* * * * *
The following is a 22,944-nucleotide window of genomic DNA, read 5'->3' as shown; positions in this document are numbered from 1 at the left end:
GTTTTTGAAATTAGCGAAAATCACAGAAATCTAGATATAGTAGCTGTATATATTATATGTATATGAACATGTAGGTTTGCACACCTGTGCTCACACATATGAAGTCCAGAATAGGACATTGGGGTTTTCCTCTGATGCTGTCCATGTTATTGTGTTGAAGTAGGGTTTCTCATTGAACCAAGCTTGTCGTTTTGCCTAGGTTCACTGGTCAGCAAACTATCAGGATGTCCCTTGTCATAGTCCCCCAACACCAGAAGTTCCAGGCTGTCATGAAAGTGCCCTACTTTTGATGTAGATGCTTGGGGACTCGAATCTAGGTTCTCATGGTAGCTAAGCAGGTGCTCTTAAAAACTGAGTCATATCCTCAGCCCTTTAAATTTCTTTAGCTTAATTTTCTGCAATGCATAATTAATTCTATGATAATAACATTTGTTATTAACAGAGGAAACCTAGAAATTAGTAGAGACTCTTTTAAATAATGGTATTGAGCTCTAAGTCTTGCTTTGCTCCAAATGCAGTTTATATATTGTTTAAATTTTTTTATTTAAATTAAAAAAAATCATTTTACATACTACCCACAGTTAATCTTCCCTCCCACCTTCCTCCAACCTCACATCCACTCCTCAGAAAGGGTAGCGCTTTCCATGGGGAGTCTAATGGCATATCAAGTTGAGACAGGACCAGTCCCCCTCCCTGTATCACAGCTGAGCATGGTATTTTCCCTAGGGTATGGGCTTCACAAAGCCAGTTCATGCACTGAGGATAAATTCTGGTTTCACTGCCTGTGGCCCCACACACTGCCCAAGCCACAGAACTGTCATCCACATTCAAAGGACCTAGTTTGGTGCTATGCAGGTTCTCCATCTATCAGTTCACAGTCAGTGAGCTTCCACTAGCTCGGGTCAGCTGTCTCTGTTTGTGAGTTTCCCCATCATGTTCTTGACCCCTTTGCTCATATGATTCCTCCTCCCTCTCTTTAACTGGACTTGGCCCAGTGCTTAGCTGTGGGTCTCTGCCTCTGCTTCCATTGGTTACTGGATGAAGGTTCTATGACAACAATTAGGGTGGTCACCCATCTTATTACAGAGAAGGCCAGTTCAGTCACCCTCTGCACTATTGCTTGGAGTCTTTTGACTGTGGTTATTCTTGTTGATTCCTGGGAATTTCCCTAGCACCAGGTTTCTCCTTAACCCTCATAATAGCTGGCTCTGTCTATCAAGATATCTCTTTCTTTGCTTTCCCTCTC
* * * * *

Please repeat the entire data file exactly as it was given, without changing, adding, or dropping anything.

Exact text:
The following is a 22,944-nucleotide window of genomic DNA, read 5'->3' as shown; positions in this document are numbered from 1 at the left end:
GTTTTTGAAATTAGCGAAAATCACAGAAATCTAGATATAGTAGCTGTATATATTATATGTATATGAACATGTAGGTTTGCACACCTGTGCTCACACATATGAAGTCCAGAATAGGACATTGGGGTTTTCCTCTGATGCTGTCCATGTTATTGTGTTGAAGTAGGGTTTCTCATTGAACCAAGCTTGTCGTTTTGCCTAGGTTCACTGGTCAGCAAACTATCAGGATGTCCCTTGTCATAGTCCCCCAACACCAGAAGTTCCAGGCTGTCATGAAAGTGCCCTACTTTTGATGTAGATGCTTGGGGACTCGAATCTAGGTTCTCATGGTAGCTAAGCAGGTGCTCTTAAAAACTGAGTCATATCCTCAGCCCTTTAAATTTCTTTAGCTTAATTTTCTGCAATGCATAATTAATTCTATGATAATAACATTTGTTATTAACAGAGGAAACCTAGAAATTAGTAGAGACTCTTTTAAATAATGGTATTGAGCTCTAAGTCTTGCTTTGCTCCAAATGCAGTTTATATATTGTTTAAATTTTTTTATTTAAATTAAAAAAAATCATTTTACATACTACCCACAGTTAATCTTCCCTCCCACCTTCCTCCAACCTCACATCCACTCCTCAGAAAGGGTAGCGCTTTCCATGGGGAGTCTAATGGCATATCAAGTTGAGACAGGACCAGTCCCCCTCCCTGTATCACAGCTGAGCATGGTATTTTCCCTAGGGTATGGGCTTCACAAAGCCAGTTCATGCACTGAGGATAAATTCTGGTTTCACTGCCTGTGGCCCCACACACTGCCCAAGCCACAGAACTGTCATCCACATTCAAAGGACCTAGTTTGGTGCTATGCAGGTTCTCCATCTATCAGTTCACAGTCAGTGAGCTTCCACTAGCTCGGGTCAGCTGTCTCTGTTTGTGAGTTTCCCCATCATGTTCTTGACCCCTTTGCTCATATGATTCCTCCTCCCTCTCTTTAACTGGACTTGGCCCAGTGCTTAGCTGTGGGTCTCTGCCTCTGCTTCCATTGGTTACTGGATGAAGGTTCTATGACAACAATTAGGGTGGTCACCCATCTTATTACAGAGAAGGCCAGTTCAGTCACCCTCTGCACTATTGCTTGGAGTCTTTTGACTGTGGTTATTCTTGTTGATTCCTGGGAATTTCCCTAGCACCAGGTTTCTCCTTAACCCTCATAATAGCTGGCTCTGTCTATCAAGATATCTCTTTCTTTGCTTTCCCTCTC